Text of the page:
It has been such an awesome experience. It’s like going to grad school for film: we thought we knew what we were doing, but we did not know what we were doing. [laughs]

I’ve never had a job that put me in charge of anything and I’ve tried to be a good boss. [laughs] I learn everyone’s name, and at the end of each day, I give every single person a high five and say, “thank you for your hard work today.” We focus on hiring women and people who are right at the precipice of getting the credits they need to get into a union or to get a higher position. We want to bump people up. That side of it is very important to me.

Also, it’s so hard to make a television show about your relationship. Because after making the show with your wife all day and making scenes where you talk about your relationship, the last thing you want to do when you get home is talk about your relationship, right? [laughs] … [sighs] But of course you have to.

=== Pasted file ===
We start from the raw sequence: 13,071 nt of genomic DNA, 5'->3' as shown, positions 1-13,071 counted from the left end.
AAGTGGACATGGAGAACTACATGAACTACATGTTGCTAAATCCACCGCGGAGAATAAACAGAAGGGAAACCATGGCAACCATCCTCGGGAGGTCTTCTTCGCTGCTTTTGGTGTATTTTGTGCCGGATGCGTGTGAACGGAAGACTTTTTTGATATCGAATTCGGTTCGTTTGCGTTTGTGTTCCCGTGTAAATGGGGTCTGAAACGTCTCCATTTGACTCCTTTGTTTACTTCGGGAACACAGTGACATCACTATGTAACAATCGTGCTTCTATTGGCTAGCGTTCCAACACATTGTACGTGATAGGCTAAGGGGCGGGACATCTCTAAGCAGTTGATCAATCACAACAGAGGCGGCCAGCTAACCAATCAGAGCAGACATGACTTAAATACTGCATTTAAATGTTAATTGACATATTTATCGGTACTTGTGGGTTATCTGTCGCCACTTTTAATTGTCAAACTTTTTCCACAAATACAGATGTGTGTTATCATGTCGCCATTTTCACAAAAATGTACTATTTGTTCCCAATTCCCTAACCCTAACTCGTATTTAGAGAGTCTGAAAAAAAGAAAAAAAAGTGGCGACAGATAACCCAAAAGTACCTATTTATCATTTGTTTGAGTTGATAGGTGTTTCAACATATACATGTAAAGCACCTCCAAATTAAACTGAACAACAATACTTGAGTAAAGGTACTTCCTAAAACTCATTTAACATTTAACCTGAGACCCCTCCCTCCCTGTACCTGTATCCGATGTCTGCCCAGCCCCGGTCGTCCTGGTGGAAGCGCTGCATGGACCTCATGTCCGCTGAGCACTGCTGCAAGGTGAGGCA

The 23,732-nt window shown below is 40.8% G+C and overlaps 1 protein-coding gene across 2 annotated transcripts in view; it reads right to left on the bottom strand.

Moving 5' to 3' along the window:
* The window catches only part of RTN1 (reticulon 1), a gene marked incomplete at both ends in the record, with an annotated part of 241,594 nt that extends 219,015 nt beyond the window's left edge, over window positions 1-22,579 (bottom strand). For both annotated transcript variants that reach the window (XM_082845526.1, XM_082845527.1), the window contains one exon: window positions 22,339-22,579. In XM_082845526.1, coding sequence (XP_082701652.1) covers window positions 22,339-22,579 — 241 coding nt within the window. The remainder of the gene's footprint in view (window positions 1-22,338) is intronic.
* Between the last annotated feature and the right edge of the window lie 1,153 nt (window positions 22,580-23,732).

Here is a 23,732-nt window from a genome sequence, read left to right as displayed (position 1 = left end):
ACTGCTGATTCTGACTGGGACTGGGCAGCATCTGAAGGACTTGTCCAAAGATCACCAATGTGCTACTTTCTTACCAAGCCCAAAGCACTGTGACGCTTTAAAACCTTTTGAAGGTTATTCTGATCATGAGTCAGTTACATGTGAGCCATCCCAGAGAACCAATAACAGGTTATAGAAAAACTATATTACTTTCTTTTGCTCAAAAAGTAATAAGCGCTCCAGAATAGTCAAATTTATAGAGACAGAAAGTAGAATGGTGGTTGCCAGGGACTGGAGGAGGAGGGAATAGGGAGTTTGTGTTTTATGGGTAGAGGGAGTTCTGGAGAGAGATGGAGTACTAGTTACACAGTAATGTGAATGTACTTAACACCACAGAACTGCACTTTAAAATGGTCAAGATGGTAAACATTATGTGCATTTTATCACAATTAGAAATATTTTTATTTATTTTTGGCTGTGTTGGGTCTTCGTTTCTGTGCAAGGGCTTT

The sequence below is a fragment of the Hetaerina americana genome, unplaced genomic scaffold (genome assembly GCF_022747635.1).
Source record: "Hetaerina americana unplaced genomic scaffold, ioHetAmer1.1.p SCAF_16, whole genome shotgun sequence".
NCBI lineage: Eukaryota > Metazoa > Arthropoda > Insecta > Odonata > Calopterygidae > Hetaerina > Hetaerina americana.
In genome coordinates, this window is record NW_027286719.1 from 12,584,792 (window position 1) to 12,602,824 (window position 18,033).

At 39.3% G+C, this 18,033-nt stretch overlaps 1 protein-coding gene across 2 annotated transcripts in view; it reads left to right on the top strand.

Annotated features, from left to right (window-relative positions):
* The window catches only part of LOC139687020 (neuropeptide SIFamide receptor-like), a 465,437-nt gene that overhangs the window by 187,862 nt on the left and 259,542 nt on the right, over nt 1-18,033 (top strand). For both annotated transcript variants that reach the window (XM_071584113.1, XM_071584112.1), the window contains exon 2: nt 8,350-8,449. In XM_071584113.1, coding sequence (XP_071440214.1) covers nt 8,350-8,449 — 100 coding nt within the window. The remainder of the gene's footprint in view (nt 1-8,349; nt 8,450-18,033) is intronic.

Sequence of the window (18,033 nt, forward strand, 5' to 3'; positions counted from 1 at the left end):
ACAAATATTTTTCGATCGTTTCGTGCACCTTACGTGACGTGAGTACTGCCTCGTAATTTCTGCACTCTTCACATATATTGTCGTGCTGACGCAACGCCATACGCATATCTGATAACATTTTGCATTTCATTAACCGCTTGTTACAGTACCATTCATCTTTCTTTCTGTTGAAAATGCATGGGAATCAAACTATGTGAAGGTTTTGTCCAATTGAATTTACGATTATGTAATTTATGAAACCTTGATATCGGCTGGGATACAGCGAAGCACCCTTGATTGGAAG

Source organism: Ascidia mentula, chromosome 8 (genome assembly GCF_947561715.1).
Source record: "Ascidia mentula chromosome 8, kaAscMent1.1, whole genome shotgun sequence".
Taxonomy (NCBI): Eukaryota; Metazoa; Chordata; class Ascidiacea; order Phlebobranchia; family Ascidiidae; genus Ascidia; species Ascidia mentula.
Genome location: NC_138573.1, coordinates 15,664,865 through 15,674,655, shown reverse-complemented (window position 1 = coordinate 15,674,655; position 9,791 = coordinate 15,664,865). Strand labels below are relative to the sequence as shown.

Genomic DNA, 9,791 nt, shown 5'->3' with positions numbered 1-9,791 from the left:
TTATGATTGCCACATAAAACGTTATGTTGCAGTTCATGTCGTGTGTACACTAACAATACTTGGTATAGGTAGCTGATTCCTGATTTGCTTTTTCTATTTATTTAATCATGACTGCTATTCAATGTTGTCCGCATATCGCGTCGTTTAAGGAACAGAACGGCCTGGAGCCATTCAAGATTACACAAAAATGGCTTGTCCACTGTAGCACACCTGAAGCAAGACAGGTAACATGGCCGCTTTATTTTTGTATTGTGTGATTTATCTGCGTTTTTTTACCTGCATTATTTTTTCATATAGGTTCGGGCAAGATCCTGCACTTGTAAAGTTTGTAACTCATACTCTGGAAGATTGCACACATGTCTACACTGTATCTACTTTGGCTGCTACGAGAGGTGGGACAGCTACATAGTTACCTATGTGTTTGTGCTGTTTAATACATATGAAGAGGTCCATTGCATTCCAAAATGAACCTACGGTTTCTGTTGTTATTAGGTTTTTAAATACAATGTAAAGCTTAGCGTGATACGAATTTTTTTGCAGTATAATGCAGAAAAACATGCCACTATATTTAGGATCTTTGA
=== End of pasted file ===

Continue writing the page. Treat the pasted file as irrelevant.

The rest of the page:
Rhea Butcher (right) and Cameron Esposito (left) just found a new home for their ex-SeeSo series, Take My Wife. It will premiere on Starz beginning May 1. Photo Credit: Jared Harell/Buzzfeed.


I have one last question for you: why aren’t straight, cis men funny?

Here’s the thing: they are funny. It’s just that we are, too. We’re all funny. That’s all anyone is saying.

I don’t want cis white men to shut up. I don’t want them to stop participating. I want them to participate with us. I want everyone to participate.